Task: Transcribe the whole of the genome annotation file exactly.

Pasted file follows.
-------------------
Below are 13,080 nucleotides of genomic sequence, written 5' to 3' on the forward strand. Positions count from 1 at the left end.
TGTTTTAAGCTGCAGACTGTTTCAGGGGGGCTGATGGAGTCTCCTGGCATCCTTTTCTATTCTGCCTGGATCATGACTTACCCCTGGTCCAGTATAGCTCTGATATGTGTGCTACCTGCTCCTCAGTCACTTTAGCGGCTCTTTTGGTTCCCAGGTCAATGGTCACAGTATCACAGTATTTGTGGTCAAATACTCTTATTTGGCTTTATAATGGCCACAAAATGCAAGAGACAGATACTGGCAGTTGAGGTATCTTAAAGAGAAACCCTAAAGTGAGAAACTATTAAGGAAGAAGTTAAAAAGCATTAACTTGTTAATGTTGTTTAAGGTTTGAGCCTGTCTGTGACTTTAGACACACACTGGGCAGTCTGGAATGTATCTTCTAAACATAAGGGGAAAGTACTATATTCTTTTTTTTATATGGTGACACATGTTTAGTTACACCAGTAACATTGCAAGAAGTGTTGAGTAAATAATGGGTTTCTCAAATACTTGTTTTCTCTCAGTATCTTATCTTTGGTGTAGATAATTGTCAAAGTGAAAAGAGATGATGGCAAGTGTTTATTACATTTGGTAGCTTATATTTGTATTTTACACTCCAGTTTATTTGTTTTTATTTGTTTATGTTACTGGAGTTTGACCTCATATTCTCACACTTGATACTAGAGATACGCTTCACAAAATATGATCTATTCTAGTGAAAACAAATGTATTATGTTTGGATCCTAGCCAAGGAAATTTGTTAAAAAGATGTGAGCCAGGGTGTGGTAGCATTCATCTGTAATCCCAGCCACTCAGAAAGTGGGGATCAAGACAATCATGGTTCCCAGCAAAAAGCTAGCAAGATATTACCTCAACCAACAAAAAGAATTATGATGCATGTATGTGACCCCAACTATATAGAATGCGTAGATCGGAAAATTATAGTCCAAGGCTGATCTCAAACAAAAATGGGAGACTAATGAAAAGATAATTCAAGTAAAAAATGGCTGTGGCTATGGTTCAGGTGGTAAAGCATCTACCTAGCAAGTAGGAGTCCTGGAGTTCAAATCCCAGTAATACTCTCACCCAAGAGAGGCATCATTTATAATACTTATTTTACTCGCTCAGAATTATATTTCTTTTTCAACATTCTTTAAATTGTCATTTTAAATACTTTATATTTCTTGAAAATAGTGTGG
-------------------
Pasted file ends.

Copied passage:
Below are 13,080 nucleotides of genomic sequence, written 5' to 3' on the forward strand. Positions count from 1 at the left end.
TGTTTTAAGCTGCAGACTGTTTCAGGGGGGCTGATGGAGTCTCCTGGCATCCTTTTCTATTCTGCCTGGATCATGACTTACCCCTGGTCCAGTATAGCTCTGATATGTGTGCTACCTGCTCCTCAGTCACTTTAGCGGCTCTTTTGGTTCCCAGGTCAATGGTCACAGTATCACAGTATTTGTGGTCAAATACTCTTATTTGGCTTTATAATGGCCACAAAATGCAAGAGACAGATACTGGCAGTTGAGGTATCTTAAAGAGAAACCCTAAAGTGAGAAACTATTAAGGAAGAAGTTAAAAAGCATTAACTTGTTAATGTTGTTTAAGGTTTGAGCCTGTCTGTGACTTTAGACACACACTGGGCAGTCTGGAATGTATCTTCTAAACATAAGGGGAAAGTACTATATTCTTTTTTTTATATGGTGACACATGTTTAGTTACACCAGTAACATTGCAAGAAGTGTTGAGTAAATAATGGGTTTCTCAAATACTTGTTTTCTCTCAGTATCTTATCTTTGGTGTAGATAATTGTCAAAGTGAAAAGAGATGATGGCAAGTGTTTATTACATTTGGTAGCTTATATTTGTATTTTACACTCCAGTTTATTTGTTTTTATTTGTTTATGTTACTGGAGTTTGACCTCATATTCTCACACTTGATACTAGAGATACGCTTCACAAAATATGATCTATTCTAGTGAAAACAAATGTATTATGTTTGGATCCTAGCCAAGGAAATTTGTTAAAAAGATGTGAGCCAGGGTGTGGTAGCATTCATCTGTAATCCCAGCCACTCAGAAAGTGGGGATCAAGACAATCATGGTTCCCAGCAAAAAGCTAGCAAGATATTACCTCAACCAACAAAAAGAATTATGATGCATGTATGTGACCCCAACTATATAGAATGCGTAGATCGGAAAATTATAGTCCAAGGCTGATCTCAAACAAAAATGGGAGACTAATGAAAAGATAATTCAAGTAAAAAATGGCTGTGGCTATGGTTCAGGTGGTAAAGCATCTACCTAGCAAGTAGGAGTCCTGGAGTTCAAATCCCAGTAATACTCTCACCCAAGAGAGGCATCATTTATAATACTTATTTTACTCGCTCAGAATTATATTTCTTTTTCAACATTCTTTAAATTGTCATTTTAAATACTTTATATTTCTTGAAAATAGTGTGG